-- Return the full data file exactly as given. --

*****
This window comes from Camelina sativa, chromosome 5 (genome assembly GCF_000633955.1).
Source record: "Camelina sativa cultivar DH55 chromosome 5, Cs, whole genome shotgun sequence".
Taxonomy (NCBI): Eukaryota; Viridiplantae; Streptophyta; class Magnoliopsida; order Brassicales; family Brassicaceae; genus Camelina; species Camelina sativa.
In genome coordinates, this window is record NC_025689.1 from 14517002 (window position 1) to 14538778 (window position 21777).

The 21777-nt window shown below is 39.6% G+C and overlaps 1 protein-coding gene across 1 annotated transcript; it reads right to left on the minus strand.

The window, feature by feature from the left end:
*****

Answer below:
This window comes from Camelina sativa, chromosome 5 (genome assembly GCF_000633955.1).
Source record: "Camelina sativa cultivar DH55 chromosome 5, Cs, whole genome shotgun sequence".
Taxonomy (NCBI): Eukaryota; Viridiplantae; Streptophyta; class Magnoliopsida; order Brassicales; family Brassicaceae; genus Camelina; species Camelina sativa.
In genome coordinates, this window is record NC_025689.1 from 14517002 (window position 1) to 14538778 (window position 21777).

The 21777-nt window shown below is 39.6% G+C and overlaps 1 protein-coding gene across 1 annotated transcript; it reads right to left on the minus strand.

The window, feature by feature from the left end: